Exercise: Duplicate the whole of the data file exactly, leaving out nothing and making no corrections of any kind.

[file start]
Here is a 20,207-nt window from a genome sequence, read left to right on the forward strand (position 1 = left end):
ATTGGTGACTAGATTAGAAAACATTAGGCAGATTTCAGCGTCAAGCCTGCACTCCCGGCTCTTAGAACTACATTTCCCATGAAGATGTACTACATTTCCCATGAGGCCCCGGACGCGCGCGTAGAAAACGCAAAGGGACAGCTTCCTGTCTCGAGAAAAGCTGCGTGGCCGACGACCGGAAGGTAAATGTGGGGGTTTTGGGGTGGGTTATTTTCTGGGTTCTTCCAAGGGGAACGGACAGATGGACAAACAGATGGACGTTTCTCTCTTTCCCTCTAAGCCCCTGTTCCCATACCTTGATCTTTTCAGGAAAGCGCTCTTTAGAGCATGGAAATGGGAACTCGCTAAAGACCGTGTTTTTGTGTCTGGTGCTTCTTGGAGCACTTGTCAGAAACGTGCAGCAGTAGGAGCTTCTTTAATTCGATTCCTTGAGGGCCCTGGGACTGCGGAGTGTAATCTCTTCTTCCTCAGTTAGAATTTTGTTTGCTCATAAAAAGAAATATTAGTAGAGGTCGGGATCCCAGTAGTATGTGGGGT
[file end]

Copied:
Here is a 20,207-nt window from a genome sequence, read left to right on the forward strand (position 1 = left end):
ATTGGTGACTAGATTAGAAAACATTAGGCAGATTTCAGCGTCAAGCCTGCACTCCCGGCTCTTAGAACTACATTTCCCATGAAGATGTACTACATTTCCCATGAGGCCCCGGACGCGCGCGTAGAAAACGCAAAGGGACAGCTTCCTGTCTCGAGAAAAGCTGCGTGGCCGACGACCGGAAGGTAAATGTGGGGGTTTTGGGGTGGGTTATTTTCTGGGTTCTTCCAAGGGGAACGGACAGATGGACAAACAGATGGACGTTTCTCTCTTTCCCTCTAAGCCCCTGTTCCCATACCTTGATCTTTTCAGGAAAGCGCTCTTTAGAGCATGGAAATGGGAACTCGCTAAAGACCGTGTTTTTGTGTCTGGTGCTTCTTGGAGCACTTGTCAGAAACGTGCAGCAGTAGGAGCTTCTTTAATTCGATTCCTTGAGGGCCCTGGGACTGCGGAGTGTAATCTCTTCTTCCTCAGTTAGAATTTTGTTTGCTCATAAAAAGAAATATTAGTAGAGGTCGGGATCCCAGTAGTATGTGGGGT